Tami Parker Fantasy Author & Other Duties as Assigned

Finish the Story: Mother

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Join in for a lighthearted, no-pressure writing prompt. Leave your perfectionist at the door and follow a dangling story thread to see where it leads you.

I always post my story doodle in the comments, and I’d absolutely love to see yours as well if you feel comfortable sharing it!

Even after a long day at work, my mother’s hands worked tirelessly: chopping vegetables for dinner, stitching our clothes, whatever needed doing. I loved her hands and admired them. I wanted to be strong like her. But at the time, I couldn’t be. I would have, and gladly, if I weren’t so …

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  • Even after a long day at work, my mother’s hands worked tirelessly: chopping vegetables for dinner, stitching our clothes, whatever needed doing. I loved her hands and admired them. I wanted to be strong like her. But at the time, I couldn’t be. I would have, and gladly, if I weren’t so cursed.

    That’s what they all said about me, anyway.

    Cursed Child. Changeling. Ill-Omen.

    She tried to protect me from those voicers, but she was only human. They wanted me to hear them, and I did.

    A baby born out of wedlock was always a pariah.

    A baby born out of wedlock with a disability was a punishment upon the entire village.

    I can’t walk.

    Two perfectly shaped, useless legs like so much dead weight beneath me.

    My left hand is deformed. Twisted into a wretched claw that I tuck against my torso to spare others the pain of having to look at it.

    When cursed children are born, they are supposed to be left on the hillsides. They say it is to send us back to the wicked fairy realms from which we came, but I think it’s just so that we die. Either exposure to the elements or wolves, it didn’t really matter as long as the village didn’t have to deal with us.

    I don’t know why my mother didn’t leave me to the fates. She refuses to talk about it, saying only that I was her miracle baby and that she loved me.

    Sometimes I wish she had left me. No, that’s a lie. Most of the time, I wish I had died as that wailing, useless infant. Her life was harder because of me. If I was shunned, so was she, for the crime of not murdering me.

    On sunny days, she carries me out to the hillside and sits me beneath a dappled oak tree while she forages. I like that, even though I hate every second of having to be carried piggy-back.

    Today is the first day she hasn’t been back before nightfall.

    The sun sank behind the mountains with the same finality as my heart sinking in my chest.

    Surely she was just late. Something detained her, like finding a crop of wild blueberries or turnips.

    As the moon waxed overhead and the crickets began to sing, my forced optimism failed me. She was somewhere, hurt or worse, and I would die on this hillside as a youth instead of a baby.

    I really was cursed.

    “Cursed? Oh, no, my winter child. You are blessed.”

    I looked up to find a tiny, wizened figure staring back at me through the tree branches. He was small enough that he could have sat upon my shoulder and looked like he was made entirely out of sticks and twigs.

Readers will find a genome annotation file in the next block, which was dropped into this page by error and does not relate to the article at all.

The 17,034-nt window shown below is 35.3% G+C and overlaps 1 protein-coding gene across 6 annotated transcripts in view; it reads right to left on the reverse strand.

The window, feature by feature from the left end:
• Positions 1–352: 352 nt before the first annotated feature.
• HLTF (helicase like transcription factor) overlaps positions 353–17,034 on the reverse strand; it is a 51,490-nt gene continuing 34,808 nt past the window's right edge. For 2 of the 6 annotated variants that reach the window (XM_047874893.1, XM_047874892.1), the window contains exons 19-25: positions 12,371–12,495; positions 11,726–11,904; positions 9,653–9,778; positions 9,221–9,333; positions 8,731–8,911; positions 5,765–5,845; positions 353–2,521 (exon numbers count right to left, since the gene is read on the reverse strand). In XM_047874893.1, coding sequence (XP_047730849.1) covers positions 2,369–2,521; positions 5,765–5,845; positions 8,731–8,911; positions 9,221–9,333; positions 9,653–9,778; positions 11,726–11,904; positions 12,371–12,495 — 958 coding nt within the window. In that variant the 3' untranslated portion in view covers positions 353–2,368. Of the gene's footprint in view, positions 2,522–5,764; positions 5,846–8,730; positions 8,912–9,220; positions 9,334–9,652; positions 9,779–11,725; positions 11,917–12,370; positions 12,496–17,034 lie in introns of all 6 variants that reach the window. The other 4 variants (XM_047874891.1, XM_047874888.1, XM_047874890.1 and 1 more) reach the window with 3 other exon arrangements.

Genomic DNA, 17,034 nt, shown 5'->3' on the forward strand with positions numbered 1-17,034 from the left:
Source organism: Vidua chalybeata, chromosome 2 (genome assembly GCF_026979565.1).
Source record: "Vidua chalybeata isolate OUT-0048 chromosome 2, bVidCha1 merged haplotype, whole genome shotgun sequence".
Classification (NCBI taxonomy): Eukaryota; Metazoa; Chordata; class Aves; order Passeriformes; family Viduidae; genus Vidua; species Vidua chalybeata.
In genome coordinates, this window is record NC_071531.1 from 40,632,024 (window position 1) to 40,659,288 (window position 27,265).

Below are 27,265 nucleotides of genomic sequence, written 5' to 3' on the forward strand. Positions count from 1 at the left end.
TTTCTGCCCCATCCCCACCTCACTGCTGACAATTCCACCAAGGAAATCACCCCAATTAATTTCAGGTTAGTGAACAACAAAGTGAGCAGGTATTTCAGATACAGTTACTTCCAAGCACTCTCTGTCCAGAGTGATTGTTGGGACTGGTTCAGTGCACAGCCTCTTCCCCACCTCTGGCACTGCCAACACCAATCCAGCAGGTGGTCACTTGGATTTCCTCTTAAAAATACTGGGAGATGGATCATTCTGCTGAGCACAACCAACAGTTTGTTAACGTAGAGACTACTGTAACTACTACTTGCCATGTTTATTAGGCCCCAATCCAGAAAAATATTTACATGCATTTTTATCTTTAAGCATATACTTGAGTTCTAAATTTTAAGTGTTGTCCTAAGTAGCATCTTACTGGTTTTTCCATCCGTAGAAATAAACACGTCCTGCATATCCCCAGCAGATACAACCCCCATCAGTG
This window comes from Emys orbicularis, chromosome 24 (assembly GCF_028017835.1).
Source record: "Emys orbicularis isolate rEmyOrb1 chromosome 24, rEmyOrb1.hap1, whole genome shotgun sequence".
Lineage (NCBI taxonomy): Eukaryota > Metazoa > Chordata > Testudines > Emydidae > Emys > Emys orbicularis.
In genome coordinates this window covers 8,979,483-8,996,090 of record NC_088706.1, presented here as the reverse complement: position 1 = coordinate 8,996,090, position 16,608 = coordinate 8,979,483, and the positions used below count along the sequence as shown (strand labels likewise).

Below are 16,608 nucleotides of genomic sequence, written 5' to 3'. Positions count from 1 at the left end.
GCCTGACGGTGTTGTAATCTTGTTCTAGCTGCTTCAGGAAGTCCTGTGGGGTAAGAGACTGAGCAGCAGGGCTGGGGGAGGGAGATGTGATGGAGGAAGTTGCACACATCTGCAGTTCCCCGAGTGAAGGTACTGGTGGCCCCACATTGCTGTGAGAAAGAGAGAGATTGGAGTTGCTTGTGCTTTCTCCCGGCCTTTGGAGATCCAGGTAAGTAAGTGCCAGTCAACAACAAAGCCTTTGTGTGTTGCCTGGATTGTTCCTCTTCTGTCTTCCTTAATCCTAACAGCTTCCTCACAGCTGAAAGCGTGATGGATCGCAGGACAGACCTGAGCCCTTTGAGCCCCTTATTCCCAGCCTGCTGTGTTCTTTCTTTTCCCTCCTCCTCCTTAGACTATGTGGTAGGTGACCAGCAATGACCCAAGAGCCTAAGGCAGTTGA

His gnarled knot of a mouth opened wide in a smile that failed to convey either comfort or famliarity.

    “We have been looking for you.”

    I said nothing, my heart too full of confusion and dread to formulate complete thoughts.

    He didn’t seem to mind, continuing with an uncheerful cheerfulness. “Seven years may seem like a long time to fail to find you, but the winter court travels by moonlight and snow, and in our defense you have been neatly bundled away in that house.”

    “Where is my mother?” I asked, surprised to find I was speaking even as I was doing it.

    He cocked his head at me. “The human who has been caring for you is not your mother.”

    He must have seen the stubbornness rise up in my eyes, because he relented. “It is not a pretty tale, winter child. Are you certain you wish to know it?”

    He told me then. Looking back, I wish I had not known, but the me of that time would have allowed no other path forward.

    I think I cried. Surely I must have, for I have not always been as I am.

    I remember him sitting on my lap. Taking my rigid clawed left hand from where I kept it tucked against my side.

    He pressed it to the earth and I felt it for the first time.

    I tasted moonlight, cold and sharp and sweet on my tongue and a single flower, delicate white petals bursting forth with an unnatural sparkle. Snowfell, my mother’s favorite flower, and I had made it grow here, out of season.

    “Will you come home?” he asked me. I remember that. I had a choice and even though I was so very young, I do not think it was the wrong one.

    Before we left, I completed one more task. No sign of that horrid, hateful village remains. Instead, a field of snowfell, so thick you could not walk without crushing it beneath your boots.

    No boots walk there now. No boots ever will.

    Sometimes I come back, to remind myself of the evil humanity can do. My mount has eyes like shards of ice and breathes plumes of frosty mist into the mortal air.

    The others do not understand my fascination with this place. They were never mortal, not even for seven years.

    They do not understand that sometimes I do not know if I am reminding myself of the petty evils of a town willing to murder a child’s mother out of superstition or if I am reminding myself of the petulant child willing to murder an entire town for the sins of a few.

Tami Parker Fantasy Author & Other Duties as Assigned

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